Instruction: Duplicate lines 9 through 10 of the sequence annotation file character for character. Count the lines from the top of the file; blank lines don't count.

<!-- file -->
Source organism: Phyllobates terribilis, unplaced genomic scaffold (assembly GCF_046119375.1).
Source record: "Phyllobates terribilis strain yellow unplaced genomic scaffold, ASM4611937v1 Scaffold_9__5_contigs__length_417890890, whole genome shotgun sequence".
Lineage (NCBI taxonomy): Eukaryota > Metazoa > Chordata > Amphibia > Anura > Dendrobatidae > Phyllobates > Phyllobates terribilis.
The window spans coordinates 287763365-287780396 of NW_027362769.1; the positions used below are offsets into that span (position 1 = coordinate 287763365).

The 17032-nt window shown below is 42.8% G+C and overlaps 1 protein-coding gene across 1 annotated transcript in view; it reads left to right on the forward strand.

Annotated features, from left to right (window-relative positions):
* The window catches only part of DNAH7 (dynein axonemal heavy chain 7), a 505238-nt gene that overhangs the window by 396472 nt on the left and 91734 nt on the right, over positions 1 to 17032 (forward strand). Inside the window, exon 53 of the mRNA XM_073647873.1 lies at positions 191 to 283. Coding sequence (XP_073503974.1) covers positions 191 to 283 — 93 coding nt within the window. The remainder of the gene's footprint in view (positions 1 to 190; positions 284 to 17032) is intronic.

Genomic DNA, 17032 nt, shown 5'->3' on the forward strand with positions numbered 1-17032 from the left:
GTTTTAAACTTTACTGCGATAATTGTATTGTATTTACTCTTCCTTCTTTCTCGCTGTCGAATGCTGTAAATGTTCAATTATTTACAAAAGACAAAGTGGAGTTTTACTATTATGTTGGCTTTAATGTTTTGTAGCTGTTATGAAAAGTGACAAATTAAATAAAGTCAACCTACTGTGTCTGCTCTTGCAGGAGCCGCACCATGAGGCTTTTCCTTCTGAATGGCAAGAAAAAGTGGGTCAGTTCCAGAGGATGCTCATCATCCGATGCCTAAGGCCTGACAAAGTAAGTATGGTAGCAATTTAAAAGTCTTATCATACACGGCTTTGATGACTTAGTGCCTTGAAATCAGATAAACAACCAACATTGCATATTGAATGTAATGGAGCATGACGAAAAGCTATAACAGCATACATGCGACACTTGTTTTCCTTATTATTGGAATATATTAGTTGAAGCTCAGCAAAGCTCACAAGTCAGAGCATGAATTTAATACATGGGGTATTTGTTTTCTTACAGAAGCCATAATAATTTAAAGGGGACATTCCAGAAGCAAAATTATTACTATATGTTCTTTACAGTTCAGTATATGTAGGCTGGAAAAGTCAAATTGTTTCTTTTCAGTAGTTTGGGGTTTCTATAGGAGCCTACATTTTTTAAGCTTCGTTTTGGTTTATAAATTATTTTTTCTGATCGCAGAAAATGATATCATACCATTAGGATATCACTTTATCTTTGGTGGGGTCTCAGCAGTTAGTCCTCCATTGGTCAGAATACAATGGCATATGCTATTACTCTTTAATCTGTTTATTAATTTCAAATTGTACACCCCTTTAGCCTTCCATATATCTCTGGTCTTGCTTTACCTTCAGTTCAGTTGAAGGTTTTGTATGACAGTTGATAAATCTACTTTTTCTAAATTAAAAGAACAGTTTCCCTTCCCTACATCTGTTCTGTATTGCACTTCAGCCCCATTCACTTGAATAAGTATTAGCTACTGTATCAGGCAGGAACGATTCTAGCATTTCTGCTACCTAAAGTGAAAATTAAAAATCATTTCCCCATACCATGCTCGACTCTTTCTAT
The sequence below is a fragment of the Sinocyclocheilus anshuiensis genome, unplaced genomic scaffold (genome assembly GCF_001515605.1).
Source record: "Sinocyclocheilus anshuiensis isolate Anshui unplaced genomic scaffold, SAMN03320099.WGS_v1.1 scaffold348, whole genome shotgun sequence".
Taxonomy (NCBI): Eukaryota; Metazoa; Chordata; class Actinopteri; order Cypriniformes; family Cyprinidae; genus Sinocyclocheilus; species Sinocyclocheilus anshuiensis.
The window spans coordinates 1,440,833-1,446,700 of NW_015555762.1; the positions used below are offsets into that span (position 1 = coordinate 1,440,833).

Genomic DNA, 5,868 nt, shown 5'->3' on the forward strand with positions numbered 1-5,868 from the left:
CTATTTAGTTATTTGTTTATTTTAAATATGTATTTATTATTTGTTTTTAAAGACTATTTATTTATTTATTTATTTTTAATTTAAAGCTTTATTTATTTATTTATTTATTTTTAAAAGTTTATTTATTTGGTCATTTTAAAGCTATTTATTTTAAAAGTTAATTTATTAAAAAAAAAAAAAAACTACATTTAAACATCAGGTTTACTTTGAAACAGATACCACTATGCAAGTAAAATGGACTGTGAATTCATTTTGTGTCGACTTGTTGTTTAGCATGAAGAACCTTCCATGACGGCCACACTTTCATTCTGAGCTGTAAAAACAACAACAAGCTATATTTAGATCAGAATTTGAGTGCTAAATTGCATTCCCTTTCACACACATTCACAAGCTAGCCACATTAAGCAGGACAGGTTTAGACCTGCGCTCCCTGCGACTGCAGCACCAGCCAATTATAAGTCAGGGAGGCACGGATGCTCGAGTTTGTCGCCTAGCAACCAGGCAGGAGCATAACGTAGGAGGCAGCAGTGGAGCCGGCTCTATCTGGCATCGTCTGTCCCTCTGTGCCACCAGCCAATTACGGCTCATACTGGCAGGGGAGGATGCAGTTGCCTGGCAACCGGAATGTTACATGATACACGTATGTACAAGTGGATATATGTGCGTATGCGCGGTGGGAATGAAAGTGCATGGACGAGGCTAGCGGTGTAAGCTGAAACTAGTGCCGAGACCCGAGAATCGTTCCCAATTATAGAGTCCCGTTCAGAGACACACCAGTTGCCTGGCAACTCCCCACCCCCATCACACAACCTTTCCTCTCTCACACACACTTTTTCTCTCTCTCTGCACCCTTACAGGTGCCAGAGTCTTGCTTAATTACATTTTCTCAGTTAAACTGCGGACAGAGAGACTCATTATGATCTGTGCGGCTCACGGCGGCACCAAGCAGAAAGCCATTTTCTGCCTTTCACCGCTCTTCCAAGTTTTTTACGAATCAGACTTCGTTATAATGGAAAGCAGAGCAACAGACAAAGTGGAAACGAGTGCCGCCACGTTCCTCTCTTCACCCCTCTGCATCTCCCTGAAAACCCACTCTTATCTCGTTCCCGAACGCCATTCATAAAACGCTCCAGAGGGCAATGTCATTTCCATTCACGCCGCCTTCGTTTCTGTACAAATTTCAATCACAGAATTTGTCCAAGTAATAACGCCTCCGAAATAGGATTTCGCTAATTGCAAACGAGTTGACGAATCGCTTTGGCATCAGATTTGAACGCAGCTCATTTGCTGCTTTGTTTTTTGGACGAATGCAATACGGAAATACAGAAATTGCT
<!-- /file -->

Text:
GTTTTAAACTTTACTGCGATAATTGTATTGTATTTACTCTTCCTTCTTTCTCGCTGTCGAATGCTGTAAATGTTCAATTATTTACAAAAGACAAAGTGGAGTTTTACTATTATGTTGGCTTTAATGTTTTGTAGCTGTTATGAAAAGTGACAAATTAAATAAAGTCAACCTACTGTGTCTGCTCTTGCAGGAGCCGCACCATGAGGCTTTTCCTTCTGAATGGCAAGAAAAAGTGGGTCAGTTCCAGAGGATGCTCATCATCCGATGCCTAAGGCCTGACAAAGTAAGTATGGTAGCAATTTAAAAGTCTTATCATACACGGCTTTGATGACTTAGTGCCTTGAAATCAGATAAACAACCAACATTGCATATTGAATGTAATGGAGCATGACGAAAAGCTATAACAGCATACATGCGACACTTGTTTTCCTTATTATTGGAATATATTAGTTGAAGCTCAGCAAAGCTCACAAGTCAGAGCATGAATTTAATACATGGGGTATTTGTTTTCTTACAGAAGCCATAATAATTTAAAGGGGACATTCCAGAAGCAAAATTATTACTATATGTTCTTTACAGTTCAGTATATGTAGGCTGGAAAAGTCAAATTGTTTCTTTTCAGTAGTTTGGGGTTTCTATAGGAGCCTACATTTTTTAAGCTTCGTTTTGGTTTATAAATTATTTTTTCTGATCGCAGAAAATGATATCATACCATTAGGATATCACTTTATCTTTGGTGGGGTCTCAGCAGTTAGTCCTCCATTGGTCAGAATACAATGGCATATGCTATTACTCTTTAATCTGTTTATTAATTTCAAATTGTACACCCCTTTAGCCTTCCATATATCTCTGGTCTTGCTTTACCTTCAGTTCAGTTGAAGGTTTTGTATGACAGTTGATAAATCTACTTTTTCTAAATTAAAAGAACAGTTTCCCTTCCCTACATCTGTTCTGTATTGCACTTCAGCCCCATTCACTTGAATAAGTATTAGCTACTGTATCAGGCAGGAACGATTCTAGCATTTCTGCTACCTAAAGTGAAAATTAAAAATCATTTCCCCATACCATGCTCGACTCTTTCTAT
The sequence below is a fragment of the Sinocyclocheilus anshuiensis genome, unplaced genomic scaffold (genome assembly GCF_001515605.1).